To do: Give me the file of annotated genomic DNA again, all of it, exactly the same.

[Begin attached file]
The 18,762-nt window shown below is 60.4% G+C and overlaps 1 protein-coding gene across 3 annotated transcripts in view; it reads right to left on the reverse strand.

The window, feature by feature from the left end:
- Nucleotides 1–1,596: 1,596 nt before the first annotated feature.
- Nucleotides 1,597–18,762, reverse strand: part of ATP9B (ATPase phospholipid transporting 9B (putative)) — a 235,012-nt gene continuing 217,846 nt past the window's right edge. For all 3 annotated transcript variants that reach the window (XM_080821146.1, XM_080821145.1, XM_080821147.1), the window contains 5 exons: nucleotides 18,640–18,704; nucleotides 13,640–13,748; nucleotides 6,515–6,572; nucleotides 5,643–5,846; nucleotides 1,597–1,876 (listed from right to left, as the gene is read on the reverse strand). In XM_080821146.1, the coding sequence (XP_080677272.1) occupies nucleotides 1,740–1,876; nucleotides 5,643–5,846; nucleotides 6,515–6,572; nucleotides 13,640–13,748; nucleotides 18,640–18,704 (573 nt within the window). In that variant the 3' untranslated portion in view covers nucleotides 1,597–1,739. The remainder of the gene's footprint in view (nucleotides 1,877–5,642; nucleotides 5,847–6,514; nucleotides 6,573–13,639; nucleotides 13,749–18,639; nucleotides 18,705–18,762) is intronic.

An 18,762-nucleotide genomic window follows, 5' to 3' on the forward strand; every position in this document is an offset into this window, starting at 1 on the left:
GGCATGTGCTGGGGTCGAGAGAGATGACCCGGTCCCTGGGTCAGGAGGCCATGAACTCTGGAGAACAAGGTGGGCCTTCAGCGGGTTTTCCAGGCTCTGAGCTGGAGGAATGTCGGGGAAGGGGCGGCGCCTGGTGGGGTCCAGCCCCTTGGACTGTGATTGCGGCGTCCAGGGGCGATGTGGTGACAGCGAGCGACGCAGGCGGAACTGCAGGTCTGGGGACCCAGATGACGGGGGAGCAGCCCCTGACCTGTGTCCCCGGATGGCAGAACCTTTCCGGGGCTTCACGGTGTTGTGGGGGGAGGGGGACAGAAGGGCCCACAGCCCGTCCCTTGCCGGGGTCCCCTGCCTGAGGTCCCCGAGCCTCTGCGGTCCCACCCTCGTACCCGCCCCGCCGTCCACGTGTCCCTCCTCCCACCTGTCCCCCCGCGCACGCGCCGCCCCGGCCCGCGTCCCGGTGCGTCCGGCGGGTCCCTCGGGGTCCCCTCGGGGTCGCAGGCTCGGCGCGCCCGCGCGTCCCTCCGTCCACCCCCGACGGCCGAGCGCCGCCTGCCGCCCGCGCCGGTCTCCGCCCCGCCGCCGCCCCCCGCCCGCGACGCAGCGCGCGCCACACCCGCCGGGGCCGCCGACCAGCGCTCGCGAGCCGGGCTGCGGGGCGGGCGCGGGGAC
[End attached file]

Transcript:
The 18,762-nt window shown below is 60.4% G+C and overlaps 1 protein-coding gene across 3 annotated transcripts in view; it reads right to left on the reverse strand.

The window, feature by feature from the left end:
- Nucleotides 1–1,596: 1,596 nt before the first annotated feature.
- Nucleotides 1,597–18,762, reverse strand: part of ATP9B (ATPase phospholipid transporting 9B (putative)) — a 235,012-nt gene continuing 217,846 nt past the window's right edge. For all 3 annotated transcript variants that reach the window (XM_080821146.1, XM_080821145.1, XM_080821147.1), the window contains 5 exons: nucleotides 18,640–18,704; nucleotides 13,640–13,748; nucleotides 6,515–6,572; nucleotides 5,643–5,846; nucleotides 1,597–1,876 (listed from right to left, as the gene is read on the reverse strand). In XM_080821146.1, the coding sequence (XP_080677272.1) occupies nucleotides 1,740–1,876; nucleotides 5,643–5,846; nucleotides 6,515–6,572; nucleotides 13,640–13,748; nucleotides 18,640–18,704 (573 nt within the window). In that variant the 3' untranslated portion in view covers nucleotides 1,597–1,739. The remainder of the gene's footprint in view (nucleotides 1,877–5,642; nucleotides 5,847–6,514; nucleotides 6,573–13,639; nucleotides 13,749–18,639; nucleotides 18,705–18,762) is intronic.

An 18,762-nucleotide genomic window follows, 5' to 3' on the forward strand; every position in this document is an offset into this window, starting at 1 on the left:
GGCATGTGCTGGGGTCGAGAGAGATGACCCGGTCCCTGGGTCAGGAGGCCATGAACTCTGGAGAACAAGGTGGGCCTTCAGCGGGTTTTCCAGGCTCTGAGCTGGAGGAATGTCGGGGAAGGGGCGGCGCCTGGTGGGGTCCAGCCCCTTGGACTGTGATTGCGGCGTCCAGGGGCGATGTGGTGACAGCGAGCGACGCAGGCGGAACTGCAGGTCTGGGGACCCAGATGACGGGGGAGCAGCCCCTGACCTGTGTCCCCGGATGGCAGAACCTTTCCGGGGCTTCACGGTGTTGTGGGGGGAGGGGGACAGAAGGGCCCACAGCCCGTCCCTTGCCGGGGTCCCCTGCCTGAGGTCCCCGAGCCTCTGCGGTCCCACCCTCGTACCCGCCCCGCCGTCCACGTGTCCCTCCTCCCACCTGTCCCCCCGCGCACGCGCCGCCCCGGCCCGCGTCCCGGTGCGTCCGGCGGGTCCCTCGGGGTCCCCTCGGGGTCGCAGGCTCGGCGCGCCCGCGCGTCCCTCCGTCCACCCCCGACGGCCGAGCGCCGCCTGCCGCCCGCGCCGGTCTCCGCCCCGCCGCCGCCCCCCGCCCGCGACGCAGCGCGCGCCACACCCGCCGGGGCCGCCGACCAGCGCTCGCGAGCCGGGCTGCGGGGCGGGCGCGGGGAC